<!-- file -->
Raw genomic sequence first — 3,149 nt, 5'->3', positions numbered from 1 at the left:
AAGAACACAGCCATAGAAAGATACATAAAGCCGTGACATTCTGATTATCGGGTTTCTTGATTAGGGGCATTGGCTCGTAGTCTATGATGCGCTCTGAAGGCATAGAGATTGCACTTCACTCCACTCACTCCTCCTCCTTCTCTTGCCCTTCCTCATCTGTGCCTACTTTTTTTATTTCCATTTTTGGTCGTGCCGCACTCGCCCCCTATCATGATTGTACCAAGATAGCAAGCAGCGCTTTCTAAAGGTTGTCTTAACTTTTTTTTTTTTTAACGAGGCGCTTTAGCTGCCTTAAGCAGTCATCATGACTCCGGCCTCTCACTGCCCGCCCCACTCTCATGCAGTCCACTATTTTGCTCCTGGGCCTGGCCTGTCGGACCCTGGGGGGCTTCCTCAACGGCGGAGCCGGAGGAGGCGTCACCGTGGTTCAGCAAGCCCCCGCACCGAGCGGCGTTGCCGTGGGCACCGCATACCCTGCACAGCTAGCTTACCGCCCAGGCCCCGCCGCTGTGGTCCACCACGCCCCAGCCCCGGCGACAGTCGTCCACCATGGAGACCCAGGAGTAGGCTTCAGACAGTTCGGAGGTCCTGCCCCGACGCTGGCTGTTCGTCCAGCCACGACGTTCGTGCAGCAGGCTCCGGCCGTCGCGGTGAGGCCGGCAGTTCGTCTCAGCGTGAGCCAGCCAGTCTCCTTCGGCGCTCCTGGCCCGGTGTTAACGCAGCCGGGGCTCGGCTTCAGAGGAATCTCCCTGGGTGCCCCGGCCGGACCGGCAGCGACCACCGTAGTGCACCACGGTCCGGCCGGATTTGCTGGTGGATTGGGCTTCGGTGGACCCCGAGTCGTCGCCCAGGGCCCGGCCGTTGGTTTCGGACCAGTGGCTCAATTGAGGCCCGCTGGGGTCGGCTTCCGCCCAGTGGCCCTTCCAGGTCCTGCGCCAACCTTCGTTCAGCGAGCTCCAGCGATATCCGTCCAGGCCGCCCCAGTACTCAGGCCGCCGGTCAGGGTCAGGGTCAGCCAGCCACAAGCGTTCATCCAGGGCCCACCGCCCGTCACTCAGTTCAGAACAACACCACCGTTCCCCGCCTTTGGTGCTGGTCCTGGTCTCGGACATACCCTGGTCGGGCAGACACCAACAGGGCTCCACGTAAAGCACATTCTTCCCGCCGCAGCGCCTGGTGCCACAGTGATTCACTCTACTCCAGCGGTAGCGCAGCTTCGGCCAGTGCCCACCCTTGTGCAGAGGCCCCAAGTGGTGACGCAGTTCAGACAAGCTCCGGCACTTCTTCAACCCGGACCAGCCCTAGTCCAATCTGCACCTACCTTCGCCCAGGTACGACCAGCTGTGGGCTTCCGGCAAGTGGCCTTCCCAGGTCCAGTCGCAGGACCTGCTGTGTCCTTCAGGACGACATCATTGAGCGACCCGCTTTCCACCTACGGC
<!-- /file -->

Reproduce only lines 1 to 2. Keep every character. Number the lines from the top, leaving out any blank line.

Raw genomic sequence first — 3,149 nt, 5'->3', positions numbered from 1 at the left:
AAGAACACAGCCATAGAAAGATACATAAAGCCGTGACATTCTGATTATCGGGTTTCTTGATTAGGGGCATTGGCTCGTAGTCTATGATGCGCTCTGAAGGCATAGAGATTGCACTTCACTCCACTCACTCCTCCTCCTTCTCTTGCCCTTCCTCATCTGTGCCTACTTTTTTTATTTCCATTTTTGGTCGTGCCGCACTCGCCCCCTATCATGATTGTACCAAGATAGCAAGCAGCGCTTTCTAAAGGTTGTCTTAACTTTTTTTTTTTTTAACGAGGCGCTTTAGCTGCCTTAAGCAGTCATCATGACTCCGGCCTCTCACTGCCCGCCCCACTCTCATGCAGTCCACTATTTTGCTCCTGGGCCTGGCCTGTCGGACCCTGGGGGGCTTCCTCAACGGCGGAGCCGGAGGAGGCGTCACCGTGGTTCAGCAAGCCCCCGCACCGAGCGGCGTTGCCGTGGGCACCGCATACCCTGCACAGCTAGCTTACCGCCCAGGCCCCGCCGCTGTGGTCCACCACGCCCCAGCCCCGGCGACAGTCGTCCACCATGGAGACCCAGGAGTAGGCTTCAGACAGTTCGGAGGTCCTGCCCCGACGCTGGCTGTTCGTCCAGCCACGACGTTCGTGCAGCAGGCTCCGGCCGTCGCGGTGAGGCCGGCAGTTCGTCTCAGCGTGAGCCAGCCAGTCTCCTTCGGCGCTCCTGGCCCGGTGTTAACGCAGCCGGGGCTCGGCTTCAGAGGAATCTCCCTGGGTGCCCCGGCCGGACCGGCAGCGACCACCGTAGTGCACCACGGTCCGGCCGGATTTGCTGGTGGATTGGGCTTCGGTGGACCCCGAGTCGTCGCCCAGGGCCCGGCCGTTGGTTTCGGACCAGTGGCTCAATTGAGGCCCGCTGGGGTCGGCTTCCGCCCAGTGGCCCTTCCAGGTCCTGCGCCAACCTTCGTTCAGCGAGCTCCAGCGATATCCGTCCAGGCCGCCCCAGTACTCAGGCCGCCGGTCAGGGTCAGGGTCAGCCAGCCACAAGCGTTCATCCAGGGCCCACCGCCCGTCACTCAGTTCAGAACAACACCACCGTTCCCCGCCTTTGGTGCTGGTCCTGGTCTCGGACATACCCTGGTCGGGCAGACACCAACAGGGCTCCACGTAAAGCACATTCTTCCCGCCGCAGCGCCTGGTGCCACAGTGATTCACTCTACTCCAGCGGTAGCGCAGCTTCGGCCAGTGCCCACCCTTGTGCAGAGGCCCCAAGTGGTGACGCAGTTCAGACAAGCTCCGGCACTTCTTCAACCCGGACCAGCCCTAGTCCAATCTGCACCTACCTTCGCCCAGGTACGACCAGCTGTGGGCTTCCGGCAAGTGGCCTTCCCAGGTCCAGTCGCAGGACCTGCTGTGTCCTTCAGGACGACATCATTGAGCGACCCGCTTTCCACCTACGGC